Trans advocate Jamison Green talks about increasing visibility
by Joshua Irvine – August 19, 2020
Jamison Green would really like to go hiking again.
He last went on a serious hike three years ago, before he and his wife left the Bay Area. He’s been an outdoorsman his whole life and he lives in an area just north of Portland that’s lush and green with forest.
But then he gets an email in his inbox, from a trans veteran who can’t get a specialized wheelchair, or about a retracted study the Heritage Foundation is using as a cudgel against gender-affirming surgery—and Green goes to work.
Green has been a transgender-rights advocate for decades. He was at the lead of San Francisco’s trans scene in the early 1990s as the publisher of the FTM Newsletter, and later became president of the World Professional Organization for Transgender Health ( WPATH ).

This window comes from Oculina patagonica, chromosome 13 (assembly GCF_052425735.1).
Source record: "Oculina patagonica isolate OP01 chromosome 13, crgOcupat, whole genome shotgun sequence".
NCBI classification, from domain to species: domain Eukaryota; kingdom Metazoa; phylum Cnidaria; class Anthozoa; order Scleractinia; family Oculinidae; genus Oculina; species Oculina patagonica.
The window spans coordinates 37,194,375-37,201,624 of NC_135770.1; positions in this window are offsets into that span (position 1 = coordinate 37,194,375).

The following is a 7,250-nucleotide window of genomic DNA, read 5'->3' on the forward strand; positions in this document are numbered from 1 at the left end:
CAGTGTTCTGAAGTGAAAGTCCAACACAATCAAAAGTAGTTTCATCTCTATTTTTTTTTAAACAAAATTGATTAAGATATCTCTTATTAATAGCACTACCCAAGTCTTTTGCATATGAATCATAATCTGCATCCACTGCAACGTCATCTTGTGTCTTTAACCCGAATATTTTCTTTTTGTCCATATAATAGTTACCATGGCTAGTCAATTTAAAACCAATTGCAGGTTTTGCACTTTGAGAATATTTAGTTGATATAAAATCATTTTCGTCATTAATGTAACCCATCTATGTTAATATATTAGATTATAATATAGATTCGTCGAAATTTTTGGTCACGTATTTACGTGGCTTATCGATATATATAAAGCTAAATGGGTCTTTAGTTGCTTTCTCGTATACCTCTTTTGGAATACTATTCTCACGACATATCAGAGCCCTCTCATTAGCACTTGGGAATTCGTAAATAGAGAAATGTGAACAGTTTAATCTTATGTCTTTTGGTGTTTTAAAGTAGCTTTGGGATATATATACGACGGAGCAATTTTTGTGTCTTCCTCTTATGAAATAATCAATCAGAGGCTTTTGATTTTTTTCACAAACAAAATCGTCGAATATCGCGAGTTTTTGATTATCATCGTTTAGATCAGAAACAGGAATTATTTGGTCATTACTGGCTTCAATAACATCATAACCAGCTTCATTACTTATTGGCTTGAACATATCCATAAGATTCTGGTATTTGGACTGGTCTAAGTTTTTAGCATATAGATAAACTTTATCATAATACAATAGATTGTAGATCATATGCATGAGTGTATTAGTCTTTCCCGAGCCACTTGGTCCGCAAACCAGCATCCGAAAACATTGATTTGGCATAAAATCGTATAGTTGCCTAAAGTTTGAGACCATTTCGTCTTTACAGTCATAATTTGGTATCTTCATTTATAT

Becoming a Visible Man, Green’s game-changing book from 2004, will be updated and re-released in 2020.
By Kate Sosin — October 29, 2019 at NewNowNext.com
In 1989, newspapers splashed unexpected headlines about the death of beloved jazz musician Billy Tipton. “One False Note in a Musician’s Life; Billy Tipton Is Remembered With Love, Even by Those Who Were Deceived,” The New York Times’ obituary read.
Tipton tricked no one. The luminary 74-year-old was a transgender man in a time when transgender men simply weren’t out. His death sparked a nationwide conversation about gender identity. For trans people who were living stealth, quietly existing alongside their cisgender peers, the moment stung.
The loss particularly struck a young Jamison Green, who was just months into his own medical transition. Like others who came before him, Green assumed that after transition he would simply live as a man, silently blending into society. Tipton’s death, however, made him wonder. [ Continue reading at NewNowNext ]